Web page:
You probably already forgot about this titan fight in court, but it’s not over yet. As the two tech giants, of course, Apple and Samsung have been struggling since the early days of smartphone technology. However, now according to the latest reports, the tech giant Apple has demanded $1 billion USD from the South Korean giant Samsung.

OMG! Apple Demands $1 Billion USD From Samsung

In the latest development of the Apple vs. Samsung legal case, Samsung argues that it should only pay for using proprietary Apple components. The South Korean company says it should pay individually for each of the components it was illegally used and not pay a fee for all the equipment that integrates those components.

You probably already forgot about this titan fight in court, but it’s not over yet. The two tech giants have been struggling since the early days of smartphone technology, with the initial 2011 process still in progress to this day. So how is this case?

Apple’s close relations with Samsung

It all began in 2010. In question are the patents for intellectual design and software that the maker of Cupertino smartphones accuses Samsung of copying.

Apple, which viewed Samsung as a “trusted partner” at the time, did not immediately sue the South Korean company – Samsung provided (and continues to provide) millions of dollars worth of screens and other components to Apple’s factories.

However, when executives of the two companies failed to agree on licensing, Apple went on the offensive, accusing Samsung of “slavishly” mimicking the design of the iPhone.

The company has entered patent lawsuits in dozens of countries, including Germany, Japan and the US, and Samsung has accused the iPhone maker of infringing its 3G communications patents.

Apple accuses Samsung of copying iPhone 3GS

In 2011, Apple was launched in the iPhone sales. There was still no smartphone capable of responding to the technology, look & feel and popularity that the iPhone brought to market. This Samsung launch was a cloud on the horizon, which bothered Apple for several reasons.

At the time the voices were consistent in pointing out the Samsung Galaxy S (released mid-2010) as being a “copy” of the Apple pearl of the height, the iPhone 3GS. It began here a face and long judicial dispute.

The coffers of both companies have endured a long process where there are still no winners but both, by costs, have already expired. Attacks and counter-attacks, with threats, injunctions to ban sales of equipment in several countries, accusations of both parties have been stuffing the story ever since.

Apple wants a billion dollars

In October 2016, a US court gave (unexpected) reason to the Cupertino giant in the patent dispute process. These include the patents associated with the slide-to-unlock feature as well as the automatic correction, as well as the function that allows you to transform information, such as the address or the mobile phone number, into links that, according to the court, have been violated by Samsung.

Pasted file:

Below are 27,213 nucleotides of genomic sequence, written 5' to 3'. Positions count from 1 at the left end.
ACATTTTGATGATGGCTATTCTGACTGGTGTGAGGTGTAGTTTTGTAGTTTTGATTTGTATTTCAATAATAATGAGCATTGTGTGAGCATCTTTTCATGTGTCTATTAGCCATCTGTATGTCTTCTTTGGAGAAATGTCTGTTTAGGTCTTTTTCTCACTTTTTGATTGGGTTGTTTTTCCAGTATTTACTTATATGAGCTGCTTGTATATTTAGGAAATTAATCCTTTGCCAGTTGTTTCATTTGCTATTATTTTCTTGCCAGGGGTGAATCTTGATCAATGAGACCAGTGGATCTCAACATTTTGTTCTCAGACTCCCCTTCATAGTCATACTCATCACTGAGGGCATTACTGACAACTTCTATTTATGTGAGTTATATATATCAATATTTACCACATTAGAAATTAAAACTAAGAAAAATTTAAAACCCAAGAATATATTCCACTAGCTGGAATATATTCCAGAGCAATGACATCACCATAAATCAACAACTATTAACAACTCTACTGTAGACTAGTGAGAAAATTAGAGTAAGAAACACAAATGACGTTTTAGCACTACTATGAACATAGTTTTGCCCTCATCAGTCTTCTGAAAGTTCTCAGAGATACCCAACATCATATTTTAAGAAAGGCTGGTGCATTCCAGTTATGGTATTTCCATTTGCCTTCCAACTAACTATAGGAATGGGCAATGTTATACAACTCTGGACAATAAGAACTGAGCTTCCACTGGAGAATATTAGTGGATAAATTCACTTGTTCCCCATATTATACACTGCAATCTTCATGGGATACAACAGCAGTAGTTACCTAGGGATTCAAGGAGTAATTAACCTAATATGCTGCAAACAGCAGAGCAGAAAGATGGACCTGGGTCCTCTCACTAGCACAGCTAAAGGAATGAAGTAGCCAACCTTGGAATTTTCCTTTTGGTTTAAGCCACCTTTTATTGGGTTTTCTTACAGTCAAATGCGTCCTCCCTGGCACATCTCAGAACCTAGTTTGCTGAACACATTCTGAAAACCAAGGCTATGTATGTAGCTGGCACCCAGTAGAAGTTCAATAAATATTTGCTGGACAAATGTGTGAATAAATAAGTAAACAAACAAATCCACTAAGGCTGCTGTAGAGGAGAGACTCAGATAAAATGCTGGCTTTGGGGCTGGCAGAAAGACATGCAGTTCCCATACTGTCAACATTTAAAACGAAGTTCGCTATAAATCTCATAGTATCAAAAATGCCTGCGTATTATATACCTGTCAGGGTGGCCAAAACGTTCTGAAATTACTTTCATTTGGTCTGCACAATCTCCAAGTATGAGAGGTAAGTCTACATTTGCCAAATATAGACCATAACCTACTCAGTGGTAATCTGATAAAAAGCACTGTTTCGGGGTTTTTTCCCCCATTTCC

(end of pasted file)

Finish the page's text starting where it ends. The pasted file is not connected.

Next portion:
With this court ruling, the South Korean company was obligated to pay a total of $120 million to Apple only for these patents violated.

The Seoul-based company appealed to the Supreme Court at the time. This latest appeal was rejected, which left Samsung with a problem of millions at hand.

Even with a court ruling and appeals to that decision, denied, the matter did not end just because the courts ruled in favour of Apple. Although the courts have ruled that Samsung infringed Apple’s patents, arguments over how the components that Samsung infringed and how much Samsung should have to pay Apple are still just now being discussed.

Traditionally, damages in this type of case are paid based on the profits of the “manufactured item” – or on the product that was constructed using the patents breached. Apple is arguing that every smartphone counts as the manufactured item, while Samsung states that it is the individual components that count as the final article.

But is this relevant?

Well, this seems to be an unnecessary argument, but the difference between the two points of view is very significant if we do not see: if Apple is correct, the Apple account points to compensation of more than one billion dollars, counting on all patents violated. However, if Samsung’s argument is valid, then the damages for the components’ profits would be only $28 million. And while these numbers are determined by the company’s own calculations, it is fair to assume that the court’s number may not be far behind.

Samsung has hired a specialized witness, Sam Lucente, to argue that the components could be replaced by third-party components.

With this seven-year process – not including the initial steps taken by Apple to resolve the case out of court in 2010 – and with discussions about the specifics still in progress, it does not seem likely that this case will be closed soon.

So, what do you think about this? Simply share all your views and thoughts in the comment section below.


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